The excitation signal may have a frequency between 200 Hz and 600 Hz. At 430 Hz the phase-shift electronics permitted a response time of 15 milliseconds. The induction voidmeter is extremely compact (1/2 inch to 1 inch). When the sodium voids, coil impedance changes about 1% to generate a useable bridge-output signal of 50 millivolts, independent of sodium flowrate.
Two induction voidmeters have been used successfully to measure gas injection and urania dispersion within the CAMEL loop during an out of pile test. The voidmeter detected the upward-moving sodium interface while the loop was being filled with sodium and later the voidmeter was compared with voltage taps on the pipe wall (thin pipe). In FIG. 3 the output signal (27) of the voidmeter (converted to void fraction) is compared to the output signal of a voltage tap (on a thin wall pipe). The voidmeter signals matched almost exactly those of the voltage tap of upward using vapor bubbles when molten fuel was injected into the sodium coolant. It should be noted that in a full scale reactor loop, the pipe walls are not thin enough to permit use of a voltage tap.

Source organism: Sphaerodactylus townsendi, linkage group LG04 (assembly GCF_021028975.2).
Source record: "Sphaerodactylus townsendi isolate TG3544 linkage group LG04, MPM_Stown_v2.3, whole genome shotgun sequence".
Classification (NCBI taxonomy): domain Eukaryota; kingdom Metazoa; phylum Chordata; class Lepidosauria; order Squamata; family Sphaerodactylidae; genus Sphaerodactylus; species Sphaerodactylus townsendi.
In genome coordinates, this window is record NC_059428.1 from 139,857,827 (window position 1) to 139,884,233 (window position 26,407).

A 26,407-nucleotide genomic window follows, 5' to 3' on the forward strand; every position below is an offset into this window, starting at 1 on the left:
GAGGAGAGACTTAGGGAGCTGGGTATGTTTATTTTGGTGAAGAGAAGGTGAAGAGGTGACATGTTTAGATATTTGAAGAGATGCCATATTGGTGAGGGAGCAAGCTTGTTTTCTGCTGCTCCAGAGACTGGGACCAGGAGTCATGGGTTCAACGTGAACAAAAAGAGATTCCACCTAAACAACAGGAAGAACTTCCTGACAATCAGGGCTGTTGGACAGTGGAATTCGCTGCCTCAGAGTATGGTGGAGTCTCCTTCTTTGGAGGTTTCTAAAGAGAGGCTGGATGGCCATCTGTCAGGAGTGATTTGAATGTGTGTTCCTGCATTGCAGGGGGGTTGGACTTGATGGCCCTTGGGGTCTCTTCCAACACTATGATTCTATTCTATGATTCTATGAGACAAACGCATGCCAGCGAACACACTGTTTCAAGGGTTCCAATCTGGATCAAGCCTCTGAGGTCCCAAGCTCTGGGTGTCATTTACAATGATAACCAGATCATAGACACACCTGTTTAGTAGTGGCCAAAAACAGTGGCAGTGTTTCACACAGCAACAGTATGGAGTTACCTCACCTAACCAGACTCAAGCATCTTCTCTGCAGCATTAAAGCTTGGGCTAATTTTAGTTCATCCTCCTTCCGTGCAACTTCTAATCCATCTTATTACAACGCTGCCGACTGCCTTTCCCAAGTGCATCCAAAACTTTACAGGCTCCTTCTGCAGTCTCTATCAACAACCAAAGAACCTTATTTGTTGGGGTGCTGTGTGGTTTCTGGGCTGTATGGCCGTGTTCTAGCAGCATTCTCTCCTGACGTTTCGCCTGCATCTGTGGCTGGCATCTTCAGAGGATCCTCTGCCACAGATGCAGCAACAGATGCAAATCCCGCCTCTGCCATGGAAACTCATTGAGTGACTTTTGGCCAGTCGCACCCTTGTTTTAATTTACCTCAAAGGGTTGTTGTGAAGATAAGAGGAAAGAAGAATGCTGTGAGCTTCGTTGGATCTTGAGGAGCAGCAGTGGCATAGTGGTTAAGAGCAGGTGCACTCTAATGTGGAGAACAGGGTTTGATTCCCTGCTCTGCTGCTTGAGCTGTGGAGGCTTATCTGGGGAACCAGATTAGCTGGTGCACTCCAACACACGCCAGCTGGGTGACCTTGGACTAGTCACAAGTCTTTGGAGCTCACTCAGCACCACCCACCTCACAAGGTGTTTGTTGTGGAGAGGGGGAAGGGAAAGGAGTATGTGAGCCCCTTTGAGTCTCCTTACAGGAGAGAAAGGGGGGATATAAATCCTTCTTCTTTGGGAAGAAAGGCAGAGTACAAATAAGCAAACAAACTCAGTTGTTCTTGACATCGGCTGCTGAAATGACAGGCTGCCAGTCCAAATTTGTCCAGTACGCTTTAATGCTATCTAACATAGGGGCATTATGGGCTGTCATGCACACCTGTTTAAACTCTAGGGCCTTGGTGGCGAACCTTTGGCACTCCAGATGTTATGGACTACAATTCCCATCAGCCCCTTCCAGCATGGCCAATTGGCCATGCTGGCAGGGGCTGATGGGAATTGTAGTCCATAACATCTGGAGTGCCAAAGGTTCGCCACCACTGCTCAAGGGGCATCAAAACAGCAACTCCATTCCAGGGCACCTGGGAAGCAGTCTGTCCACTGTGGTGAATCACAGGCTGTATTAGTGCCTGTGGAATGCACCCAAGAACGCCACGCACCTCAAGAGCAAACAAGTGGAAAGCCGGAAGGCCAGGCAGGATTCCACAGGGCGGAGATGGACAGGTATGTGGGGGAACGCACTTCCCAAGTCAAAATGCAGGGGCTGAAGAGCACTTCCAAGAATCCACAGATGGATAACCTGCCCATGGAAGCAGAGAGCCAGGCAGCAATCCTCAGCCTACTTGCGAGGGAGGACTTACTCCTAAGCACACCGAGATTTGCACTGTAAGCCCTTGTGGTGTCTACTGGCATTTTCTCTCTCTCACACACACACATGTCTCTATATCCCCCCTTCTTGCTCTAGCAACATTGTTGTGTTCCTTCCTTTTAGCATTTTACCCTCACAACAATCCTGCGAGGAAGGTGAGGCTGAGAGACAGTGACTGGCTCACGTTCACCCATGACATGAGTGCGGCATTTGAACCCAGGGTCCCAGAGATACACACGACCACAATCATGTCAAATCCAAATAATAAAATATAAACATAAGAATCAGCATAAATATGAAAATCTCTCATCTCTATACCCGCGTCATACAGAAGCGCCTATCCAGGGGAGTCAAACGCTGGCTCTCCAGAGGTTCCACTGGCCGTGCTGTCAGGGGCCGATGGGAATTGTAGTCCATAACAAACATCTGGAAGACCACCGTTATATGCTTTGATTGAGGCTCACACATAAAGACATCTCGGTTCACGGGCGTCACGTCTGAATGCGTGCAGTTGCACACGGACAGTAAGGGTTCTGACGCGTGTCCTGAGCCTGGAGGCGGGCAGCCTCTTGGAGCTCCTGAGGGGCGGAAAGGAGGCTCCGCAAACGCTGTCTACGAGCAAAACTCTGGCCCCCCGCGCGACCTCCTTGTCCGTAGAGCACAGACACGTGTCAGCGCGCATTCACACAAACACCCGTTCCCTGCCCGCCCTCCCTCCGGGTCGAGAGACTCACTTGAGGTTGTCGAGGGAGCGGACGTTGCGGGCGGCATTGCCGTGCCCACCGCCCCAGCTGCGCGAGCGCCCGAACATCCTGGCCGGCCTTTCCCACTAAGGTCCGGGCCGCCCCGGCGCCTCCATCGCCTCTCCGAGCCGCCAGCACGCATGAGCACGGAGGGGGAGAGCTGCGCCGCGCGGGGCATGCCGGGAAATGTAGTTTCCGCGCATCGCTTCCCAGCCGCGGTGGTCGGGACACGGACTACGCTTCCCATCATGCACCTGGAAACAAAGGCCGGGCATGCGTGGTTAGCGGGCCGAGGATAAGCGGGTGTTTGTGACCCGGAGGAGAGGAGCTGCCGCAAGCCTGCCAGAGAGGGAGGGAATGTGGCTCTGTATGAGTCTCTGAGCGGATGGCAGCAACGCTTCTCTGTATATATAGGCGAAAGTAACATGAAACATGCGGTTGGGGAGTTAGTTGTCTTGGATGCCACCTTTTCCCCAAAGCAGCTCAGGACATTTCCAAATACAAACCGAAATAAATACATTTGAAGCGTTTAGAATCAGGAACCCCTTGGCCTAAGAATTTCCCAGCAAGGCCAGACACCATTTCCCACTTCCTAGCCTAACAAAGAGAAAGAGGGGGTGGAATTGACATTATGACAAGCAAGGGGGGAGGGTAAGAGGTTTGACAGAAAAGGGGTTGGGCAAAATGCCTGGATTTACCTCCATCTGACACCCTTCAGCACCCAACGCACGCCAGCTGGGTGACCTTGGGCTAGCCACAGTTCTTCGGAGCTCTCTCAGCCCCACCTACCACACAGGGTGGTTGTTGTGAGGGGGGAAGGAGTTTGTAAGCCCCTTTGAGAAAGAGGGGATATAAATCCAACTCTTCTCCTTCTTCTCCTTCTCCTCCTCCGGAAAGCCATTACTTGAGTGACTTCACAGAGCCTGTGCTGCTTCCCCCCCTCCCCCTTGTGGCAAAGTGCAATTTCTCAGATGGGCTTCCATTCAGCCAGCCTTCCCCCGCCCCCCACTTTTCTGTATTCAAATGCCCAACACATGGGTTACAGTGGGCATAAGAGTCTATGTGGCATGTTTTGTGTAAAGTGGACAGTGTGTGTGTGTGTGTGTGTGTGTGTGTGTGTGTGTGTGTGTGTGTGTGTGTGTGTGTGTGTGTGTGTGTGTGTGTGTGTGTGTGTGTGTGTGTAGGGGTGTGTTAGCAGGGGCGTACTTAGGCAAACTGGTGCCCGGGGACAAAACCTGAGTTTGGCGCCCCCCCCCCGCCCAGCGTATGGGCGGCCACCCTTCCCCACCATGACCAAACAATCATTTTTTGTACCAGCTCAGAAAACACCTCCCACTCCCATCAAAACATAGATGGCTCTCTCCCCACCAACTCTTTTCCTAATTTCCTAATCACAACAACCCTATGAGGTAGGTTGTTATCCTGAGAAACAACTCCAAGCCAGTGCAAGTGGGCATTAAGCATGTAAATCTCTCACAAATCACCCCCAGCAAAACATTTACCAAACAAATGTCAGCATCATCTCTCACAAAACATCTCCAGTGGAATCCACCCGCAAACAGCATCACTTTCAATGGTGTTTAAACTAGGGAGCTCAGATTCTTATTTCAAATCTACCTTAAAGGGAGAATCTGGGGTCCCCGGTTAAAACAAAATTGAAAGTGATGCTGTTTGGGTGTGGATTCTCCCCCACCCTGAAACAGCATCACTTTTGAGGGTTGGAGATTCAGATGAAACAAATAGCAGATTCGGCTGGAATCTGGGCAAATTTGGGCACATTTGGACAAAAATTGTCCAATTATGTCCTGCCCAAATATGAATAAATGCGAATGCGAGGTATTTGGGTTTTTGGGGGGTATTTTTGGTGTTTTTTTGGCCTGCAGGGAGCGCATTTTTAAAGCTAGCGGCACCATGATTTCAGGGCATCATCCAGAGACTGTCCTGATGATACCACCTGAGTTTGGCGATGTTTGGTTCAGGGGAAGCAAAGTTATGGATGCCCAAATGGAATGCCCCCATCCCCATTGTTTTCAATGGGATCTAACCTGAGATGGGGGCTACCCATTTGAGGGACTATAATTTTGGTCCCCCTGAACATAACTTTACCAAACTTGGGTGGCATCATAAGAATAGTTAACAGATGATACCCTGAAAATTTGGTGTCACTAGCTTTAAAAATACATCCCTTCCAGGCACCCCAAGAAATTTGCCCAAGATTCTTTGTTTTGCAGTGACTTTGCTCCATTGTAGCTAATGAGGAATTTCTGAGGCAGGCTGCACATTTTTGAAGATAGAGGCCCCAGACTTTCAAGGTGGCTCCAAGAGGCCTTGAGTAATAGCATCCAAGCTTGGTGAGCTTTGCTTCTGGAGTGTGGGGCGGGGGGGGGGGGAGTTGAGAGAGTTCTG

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|Citing Patent||Filing date||Publication date||Applicant||Title|
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|US5343191 *||Jan 8, 1993||Aug 30, 1994||Nibco, Inc.||Pipeline leak detection system|
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|US7938022 *||May 10, 2011||Keyence Corporation||Flowmeter with an oscillation circuit receiving electric power in a non-insulating manner|
|US20100000334 *||Jun 17, 2009||Jan 7, 2010||Keyence Corporation||Flowmeter|
|WO2012105897A1 *||Jan 31, 2012||Aug 9, 2012||Delaval Holding Ab||Electromagnetic monitoring unit for a liquid substance|
|U.S. Classification||324/443, 976/DIG.217, 324/445, 324/239, 376/256|
|International Classification||G21C17/025, G01N27/02, G01N27/74|
|Cooperative Classification||G01N27/74, G21C17/025, G01N27/023|
|European Classification||G01N27/74, G01N27/02C, G21C17/025|
|Mar 14, 1984||AS||Assignment|
Owner name: UNITED STATES OF AMERICA AS REPRESENTED BY THE UNI
Free format text: ASSIGNMENT OF ASSIGNORS INTEREST.;ASSIGNORS:ANDERSON, THOMAS T.;ROOP, CONARD J.;SCHMIDT, KENNETH J.;AND OTHERS;REEL/FRAME:004231/0980;SIGNING DATES FROM 19831123 TO 19831207
|Oct 24, 1989||FPAY||Fee payment|
Year of fee payment: 4
|Oct 27, 1993||FPAY||Fee payment|
Year of fee payment: 8
|Feb 14, 1998||REMI||Maintenance fee reminder mailed|
|May 17, 1998||LAPS||Lapse for failure to pay maintenance fees|
|Jul 28, 1998||FP||Expired due to failure to pay maintenance fee|
Effective date: 19980520